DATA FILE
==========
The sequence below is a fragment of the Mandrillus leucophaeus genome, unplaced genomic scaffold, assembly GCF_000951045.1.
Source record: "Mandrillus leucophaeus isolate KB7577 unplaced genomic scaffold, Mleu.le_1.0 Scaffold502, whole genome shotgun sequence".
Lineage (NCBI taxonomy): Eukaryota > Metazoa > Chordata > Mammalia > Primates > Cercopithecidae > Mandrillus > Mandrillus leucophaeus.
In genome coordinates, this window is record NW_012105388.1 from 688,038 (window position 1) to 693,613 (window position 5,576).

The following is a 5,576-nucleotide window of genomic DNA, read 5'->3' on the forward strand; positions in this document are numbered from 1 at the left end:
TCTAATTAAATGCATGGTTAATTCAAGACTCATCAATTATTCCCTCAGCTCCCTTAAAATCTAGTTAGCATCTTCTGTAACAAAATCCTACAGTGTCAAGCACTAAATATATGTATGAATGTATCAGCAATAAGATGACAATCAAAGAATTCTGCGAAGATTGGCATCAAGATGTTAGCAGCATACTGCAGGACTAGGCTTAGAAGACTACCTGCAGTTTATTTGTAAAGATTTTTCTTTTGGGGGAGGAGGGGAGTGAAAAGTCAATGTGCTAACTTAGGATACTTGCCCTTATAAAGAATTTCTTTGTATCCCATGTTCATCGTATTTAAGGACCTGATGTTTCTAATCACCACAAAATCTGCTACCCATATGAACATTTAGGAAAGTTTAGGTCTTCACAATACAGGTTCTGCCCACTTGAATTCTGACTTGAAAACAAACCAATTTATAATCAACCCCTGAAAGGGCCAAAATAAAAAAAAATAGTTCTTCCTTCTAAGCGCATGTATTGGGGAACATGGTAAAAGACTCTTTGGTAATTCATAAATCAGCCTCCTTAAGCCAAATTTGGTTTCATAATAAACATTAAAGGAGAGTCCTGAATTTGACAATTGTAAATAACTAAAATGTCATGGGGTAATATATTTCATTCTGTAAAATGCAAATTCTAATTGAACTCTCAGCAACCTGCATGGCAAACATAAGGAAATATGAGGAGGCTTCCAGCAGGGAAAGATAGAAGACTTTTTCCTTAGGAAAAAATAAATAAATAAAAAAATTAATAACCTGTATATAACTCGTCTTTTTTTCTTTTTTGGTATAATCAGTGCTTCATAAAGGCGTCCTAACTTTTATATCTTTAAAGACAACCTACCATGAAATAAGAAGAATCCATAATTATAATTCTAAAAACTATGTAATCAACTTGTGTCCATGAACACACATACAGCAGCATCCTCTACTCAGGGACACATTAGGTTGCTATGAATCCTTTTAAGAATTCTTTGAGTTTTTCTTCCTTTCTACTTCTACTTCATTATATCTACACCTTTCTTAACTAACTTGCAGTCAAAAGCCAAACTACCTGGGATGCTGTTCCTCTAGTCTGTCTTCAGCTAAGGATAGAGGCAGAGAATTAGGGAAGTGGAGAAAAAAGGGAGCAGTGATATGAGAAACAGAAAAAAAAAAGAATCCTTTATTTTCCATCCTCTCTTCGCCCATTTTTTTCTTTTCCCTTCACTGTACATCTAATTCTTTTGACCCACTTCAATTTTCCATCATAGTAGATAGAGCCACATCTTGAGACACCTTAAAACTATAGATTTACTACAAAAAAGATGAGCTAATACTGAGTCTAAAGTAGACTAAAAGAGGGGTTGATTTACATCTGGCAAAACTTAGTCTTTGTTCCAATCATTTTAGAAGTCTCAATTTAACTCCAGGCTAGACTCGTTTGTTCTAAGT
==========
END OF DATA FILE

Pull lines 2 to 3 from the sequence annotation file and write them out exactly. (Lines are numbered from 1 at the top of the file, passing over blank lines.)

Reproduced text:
Source record: "Mandrillus leucophaeus isolate KB7577 unplaced genomic scaffold, Mleu.le_1.0 Scaffold502, whole genome shotgun sequence".
Lineage (NCBI taxonomy): Eukaryota > Metazoa > Chordata > Mammalia > Primates > Cercopithecidae > Mandrillus > Mandrillus leucophaeus.